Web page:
Stories provide the vehicle by which we learn. [...] universities come to know things through studies, organizations come to know things through reports, and people come to know things through stories. Stories and storytelling are essential to the engagement paradigm. (Richard Axelrod, Terms of Engagement: Changing the Way We Change Organizations)
"Digital Storytelling is the practice of using computer-based tools to tell stories. As with traditional storytelling, most digital stories focus on a specific topic and contain a particular point of view. However, as the name implies, digital stories usually contain some mixture of computer-based images, text, recorded audio narration, video clips and/or music. Digital stories can vary in length, but most of the stories used in education typically last between two and ten minutes. And the topics that are used in Digital Storytelling range from personal tales to the recounting of historical events, from exploring life in one's own community to the search for life in other corners of the universe, and literally, everything in between." (from
University of Houston College of Education
For the next five (or six?) weeks, you will be exploring a variety of digital storytelling tools and using them to create stories that you will embed or link to in your portfolio. You will have considerable leeway in the content of your stories and in the tools that you choose to use for storytelling. I do not plan to use class time to teach the tools--my role in this section of the class will be to provide help and guidance as you explore the tools and create your stories. Each of you will become teachers for this mini-seminar by presenting your works in progress to your classmates and answering questions that they (or I) might have.
At the end of this seminar, you will have created at least four stories using different storytelling tools. At least one of these stories will be completed through collaboration with one or more classmates. The content will be up to you. Here are some suggestions:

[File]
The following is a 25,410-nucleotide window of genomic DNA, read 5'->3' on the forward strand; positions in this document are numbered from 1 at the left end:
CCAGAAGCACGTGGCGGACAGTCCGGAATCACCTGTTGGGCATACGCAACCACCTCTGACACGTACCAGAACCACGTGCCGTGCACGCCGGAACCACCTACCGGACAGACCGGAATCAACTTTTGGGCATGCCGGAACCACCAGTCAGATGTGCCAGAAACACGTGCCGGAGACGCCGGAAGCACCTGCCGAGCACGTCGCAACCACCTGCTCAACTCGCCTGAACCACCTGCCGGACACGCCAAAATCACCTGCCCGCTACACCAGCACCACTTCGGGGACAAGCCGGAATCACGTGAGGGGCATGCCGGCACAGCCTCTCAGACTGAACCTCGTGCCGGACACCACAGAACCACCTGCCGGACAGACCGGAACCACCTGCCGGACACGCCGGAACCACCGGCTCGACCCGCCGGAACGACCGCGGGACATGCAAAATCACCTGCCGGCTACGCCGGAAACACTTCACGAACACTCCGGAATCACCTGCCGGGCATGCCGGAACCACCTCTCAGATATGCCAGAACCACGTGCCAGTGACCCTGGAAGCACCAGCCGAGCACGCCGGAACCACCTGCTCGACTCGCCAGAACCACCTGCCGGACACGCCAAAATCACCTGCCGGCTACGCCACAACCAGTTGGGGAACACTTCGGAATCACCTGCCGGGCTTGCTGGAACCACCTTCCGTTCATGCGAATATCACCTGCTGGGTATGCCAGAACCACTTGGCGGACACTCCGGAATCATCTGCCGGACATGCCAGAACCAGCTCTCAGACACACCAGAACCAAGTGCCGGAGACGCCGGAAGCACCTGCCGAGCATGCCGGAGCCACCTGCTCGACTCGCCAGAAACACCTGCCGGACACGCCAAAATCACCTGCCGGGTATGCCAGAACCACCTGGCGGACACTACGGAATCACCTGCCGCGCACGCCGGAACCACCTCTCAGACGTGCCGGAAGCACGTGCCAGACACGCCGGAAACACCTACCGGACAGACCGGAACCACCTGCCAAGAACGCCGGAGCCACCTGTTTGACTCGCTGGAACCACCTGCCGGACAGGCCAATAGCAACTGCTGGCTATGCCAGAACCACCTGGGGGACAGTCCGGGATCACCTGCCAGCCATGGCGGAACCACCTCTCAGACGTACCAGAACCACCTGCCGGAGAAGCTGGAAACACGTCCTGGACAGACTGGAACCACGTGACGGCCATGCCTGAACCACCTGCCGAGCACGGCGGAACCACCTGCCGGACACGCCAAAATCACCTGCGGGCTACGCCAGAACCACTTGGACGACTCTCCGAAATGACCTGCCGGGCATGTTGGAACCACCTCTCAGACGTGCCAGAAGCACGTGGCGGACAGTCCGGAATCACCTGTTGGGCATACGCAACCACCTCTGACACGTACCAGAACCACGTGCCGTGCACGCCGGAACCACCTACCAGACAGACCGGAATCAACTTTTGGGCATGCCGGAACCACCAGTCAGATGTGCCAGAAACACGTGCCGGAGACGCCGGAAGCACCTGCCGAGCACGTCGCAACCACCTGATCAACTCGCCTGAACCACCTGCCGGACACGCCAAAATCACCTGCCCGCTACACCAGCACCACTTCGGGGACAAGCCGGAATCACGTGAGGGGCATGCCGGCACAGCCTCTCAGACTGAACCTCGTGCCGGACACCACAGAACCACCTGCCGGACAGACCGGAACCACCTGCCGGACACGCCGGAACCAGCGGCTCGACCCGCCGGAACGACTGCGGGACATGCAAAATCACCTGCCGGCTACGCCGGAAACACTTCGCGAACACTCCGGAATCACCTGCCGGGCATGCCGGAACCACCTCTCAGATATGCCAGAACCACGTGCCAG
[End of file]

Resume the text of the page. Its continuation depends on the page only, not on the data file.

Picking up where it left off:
- Depict an
activity, procedure, or protocol
(for example, how to crochet, how to resolve a conflict
with another student, how to use GarageBand, how to study for or take a
- Demonstrate a concept or principle that students
need to learn (for example, how the Doppler Effect works, how to
fractions, how to perform an Internet search, etc.).
- Present information about a curriculum topic using
existing historical footage or images (for example, Manifest Destiny,
the Civil Rights struggle, the Industrial Revolution, subsistence
- Tell a personal story about a place, event, lifestyle, or issue (sense of
- Create an artistic or impressionistic
montage or portfolio.
You will be required to create the following projects:
We may also optionally explore other tools for creating slide shows, podcasts and screen casts, given time and interest.
Tools (a partial list)
I'll be demonstrating many of these tools during the first week of the digital storytelling seminar. Atomic Learning tutorials point to the latest versions; you may have to search for your version.
- Digital Video (these tools reside on your computer)
- Prezi (does not work with Firefox; use Safari or Explorer)
- PowerPoint (Mac or PC; resides on your computer; search Atomic Learning)
- Keynote (Mac only; resides on your computer; Atomic Learning tutorial)
- Slide Shows
denotes collaborative features)